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Is TV changing the balance of power in college sports?

Appalachian State over Michigan was supposed to be a "fluke." But with the college basketball world watching some school named Gardner-Webb win AT Kentucky, 84-68 (yes, by 16 points), the day after Div. II Findlay won at Ohio State, and just a few days after Div. II Grand Valley State won at No. 8 Michigan State, it's hard not to believe that the days of "Major" conferences and "Mid-major" conferences is coming to an end. Why? I have a theory.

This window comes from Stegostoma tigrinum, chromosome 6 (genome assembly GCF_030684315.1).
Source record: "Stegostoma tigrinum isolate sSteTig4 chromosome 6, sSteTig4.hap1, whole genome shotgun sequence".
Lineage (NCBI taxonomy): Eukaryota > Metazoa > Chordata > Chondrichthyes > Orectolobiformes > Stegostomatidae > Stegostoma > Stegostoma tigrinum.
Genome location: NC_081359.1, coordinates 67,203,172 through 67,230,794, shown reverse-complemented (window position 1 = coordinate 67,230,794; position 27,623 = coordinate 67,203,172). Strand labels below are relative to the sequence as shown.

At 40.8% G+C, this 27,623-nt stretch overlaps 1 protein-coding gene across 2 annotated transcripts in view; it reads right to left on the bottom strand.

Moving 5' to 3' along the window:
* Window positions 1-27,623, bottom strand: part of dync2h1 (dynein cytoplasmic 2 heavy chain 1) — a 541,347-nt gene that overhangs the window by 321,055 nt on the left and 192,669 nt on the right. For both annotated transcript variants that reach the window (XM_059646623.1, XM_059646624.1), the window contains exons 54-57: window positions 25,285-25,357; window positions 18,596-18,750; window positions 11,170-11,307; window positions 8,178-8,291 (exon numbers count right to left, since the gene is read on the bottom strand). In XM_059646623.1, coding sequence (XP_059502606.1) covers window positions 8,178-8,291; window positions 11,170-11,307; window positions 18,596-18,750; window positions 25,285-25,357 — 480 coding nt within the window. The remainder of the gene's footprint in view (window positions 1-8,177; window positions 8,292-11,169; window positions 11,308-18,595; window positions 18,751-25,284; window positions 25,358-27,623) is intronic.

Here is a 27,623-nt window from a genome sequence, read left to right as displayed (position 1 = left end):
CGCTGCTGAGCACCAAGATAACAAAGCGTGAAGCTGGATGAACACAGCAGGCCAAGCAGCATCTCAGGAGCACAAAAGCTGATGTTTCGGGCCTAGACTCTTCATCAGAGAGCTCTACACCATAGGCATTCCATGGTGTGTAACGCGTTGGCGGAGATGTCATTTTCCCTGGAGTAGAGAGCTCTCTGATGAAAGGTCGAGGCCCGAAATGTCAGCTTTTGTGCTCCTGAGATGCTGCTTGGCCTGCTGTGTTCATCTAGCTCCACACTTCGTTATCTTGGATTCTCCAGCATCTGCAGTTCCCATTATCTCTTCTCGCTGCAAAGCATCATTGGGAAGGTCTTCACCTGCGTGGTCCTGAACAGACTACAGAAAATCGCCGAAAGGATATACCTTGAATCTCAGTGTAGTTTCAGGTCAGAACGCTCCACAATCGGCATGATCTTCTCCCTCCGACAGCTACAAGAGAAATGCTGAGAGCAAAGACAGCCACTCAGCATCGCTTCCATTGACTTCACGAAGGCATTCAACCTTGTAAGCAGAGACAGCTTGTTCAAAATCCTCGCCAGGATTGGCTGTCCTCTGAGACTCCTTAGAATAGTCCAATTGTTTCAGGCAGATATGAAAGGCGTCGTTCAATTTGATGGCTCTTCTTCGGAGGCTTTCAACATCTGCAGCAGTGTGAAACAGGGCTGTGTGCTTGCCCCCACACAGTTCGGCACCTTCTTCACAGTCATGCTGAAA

Until 15 years ago, there were only three TV networks that would carry football games, so those networks always picked the big names to show; and athletes picked those big schools in hopes of getting recognized by the pros. When ESPN came along, they started showing games involving mostly second-tier teams from the big conferences. But now, with ESPN2, 3, and 4, Fox Sports, and a whole slew of other cable networks carrying games, the best athletes are more willing to go to smaller schools in "lesser" conferences, because they'll still get on TV, still get "their props." Plus, add in the Internet with 24-hour coverage of every college sports team on dozens, if not hundreds, of Web sites, and you just don't need to go to Michigan to get noticed anymore.

It's actually the way college hockey has always been: No one covers college hockey anyway, so athletes are more than happy to go to Denver, Maine, New Hampshire, and Lake Superior State. -Cyd Zeigler jr.